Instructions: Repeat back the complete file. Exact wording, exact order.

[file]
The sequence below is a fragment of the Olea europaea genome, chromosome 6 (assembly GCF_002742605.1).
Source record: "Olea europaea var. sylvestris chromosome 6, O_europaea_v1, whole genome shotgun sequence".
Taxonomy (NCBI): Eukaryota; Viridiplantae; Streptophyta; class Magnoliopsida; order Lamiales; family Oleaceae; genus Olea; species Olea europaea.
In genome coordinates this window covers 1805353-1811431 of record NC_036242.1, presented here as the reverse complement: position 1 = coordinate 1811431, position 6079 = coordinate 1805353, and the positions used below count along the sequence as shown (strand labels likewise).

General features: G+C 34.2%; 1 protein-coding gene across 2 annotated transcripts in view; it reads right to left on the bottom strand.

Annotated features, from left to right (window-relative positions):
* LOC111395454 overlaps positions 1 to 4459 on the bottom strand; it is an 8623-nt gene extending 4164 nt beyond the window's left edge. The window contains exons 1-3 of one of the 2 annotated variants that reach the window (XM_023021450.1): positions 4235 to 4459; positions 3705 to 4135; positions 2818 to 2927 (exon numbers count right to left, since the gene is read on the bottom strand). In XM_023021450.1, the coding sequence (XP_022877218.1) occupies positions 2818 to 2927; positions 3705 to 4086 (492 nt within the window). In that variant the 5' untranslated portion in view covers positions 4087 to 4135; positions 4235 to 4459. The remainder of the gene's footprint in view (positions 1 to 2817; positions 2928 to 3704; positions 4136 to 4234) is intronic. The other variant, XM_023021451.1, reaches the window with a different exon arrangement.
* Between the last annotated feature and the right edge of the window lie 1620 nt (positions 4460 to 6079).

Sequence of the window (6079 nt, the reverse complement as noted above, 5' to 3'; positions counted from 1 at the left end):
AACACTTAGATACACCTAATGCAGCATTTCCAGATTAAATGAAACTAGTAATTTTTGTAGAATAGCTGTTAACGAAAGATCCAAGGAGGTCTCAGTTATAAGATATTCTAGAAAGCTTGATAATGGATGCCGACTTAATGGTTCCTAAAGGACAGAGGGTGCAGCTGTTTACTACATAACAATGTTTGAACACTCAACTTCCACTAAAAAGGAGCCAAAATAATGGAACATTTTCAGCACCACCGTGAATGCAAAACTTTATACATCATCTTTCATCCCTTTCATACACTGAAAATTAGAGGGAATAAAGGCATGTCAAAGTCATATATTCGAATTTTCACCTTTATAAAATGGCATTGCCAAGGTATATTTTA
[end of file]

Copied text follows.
The sequence below is a fragment of the Olea europaea genome, chromosome 6 (assembly GCF_002742605.1).
Source record: "Olea europaea var. sylvestris chromosome 6, O_europaea_v1, whole genome shotgun sequence".
Taxonomy (NCBI): Eukaryota; Viridiplantae; Streptophyta; class Magnoliopsida; order Lamiales; family Oleaceae; genus Olea; species Olea europaea.
In genome coordinates this window covers 1805353-1811431 of record NC_036242.1, presented here as the reverse complement: position 1 = coordinate 1811431, position 6079 = coordinate 1805353, and the positions used below count along the sequence as shown (strand labels likewise).

General features: G+C 34.2%; 1 protein-coding gene across 2 annotated transcripts in view; it reads right to left on the bottom strand.

Annotated features, from left to right (window-relative positions):
* LOC111395454 overlaps positions 1 to 4459 on the bottom strand; it is an 8623-nt gene extending 4164 nt beyond the window's left edge. The window contains exons 1-3 of one of the 2 annotated variants that reach the window (XM_023021450.1): positions 4235 to 4459; positions 3705 to 4135; positions 2818 to 2927 (exon numbers count right to left, since the gene is read on the bottom strand). In XM_023021450.1, the coding sequence (XP_022877218.1) occupies positions 2818 to 2927; positions 3705 to 4086 (492 nt within the window). In that variant the 5' untranslated portion in view covers positions 4087 to 4135; positions 4235 to 4459. The remainder of the gene's footprint in view (positions 1 to 2817; positions 2928 to 3704; positions 4136 to 4234) is intronic. The other variant, XM_023021451.1, reaches the window with a different exon arrangement.
* Between the last annotated feature and the right edge of the window lie 1620 nt (positions 4460 to 6079).

Sequence of the window (6079 nt, the reverse complement as noted above, 5' to 3'; positions counted from 1 at the left end):
AACACTTAGATACACCTAATGCAGCATTTCCAGATTAAATGAAACTAGTAATTTTTGTAGAATAGCTGTTAACGAAAGATCCAAGGAGGTCTCAGTTATAAGATATTCTAGAAAGCTTGATAATGGATGCCGACTTAATGGTTCCTAAAGGACAGAGGGTGCAGCTGTTTACTACATAACAATGTTTGAACACTCAACTTCCACTAAAAAGGAGCCAAAATAATGGAACATTTTCAGCACCACCGTGAATGCAAAACTTTATACATCATCTTTCATCCCTTTCATACACTGAAAATTAGAGGGAATAAAGGCATGTCAAAGTCATATATTCGAATTTTCACCTTTATAAAATGGCATTGCCAAGGTATATTTTA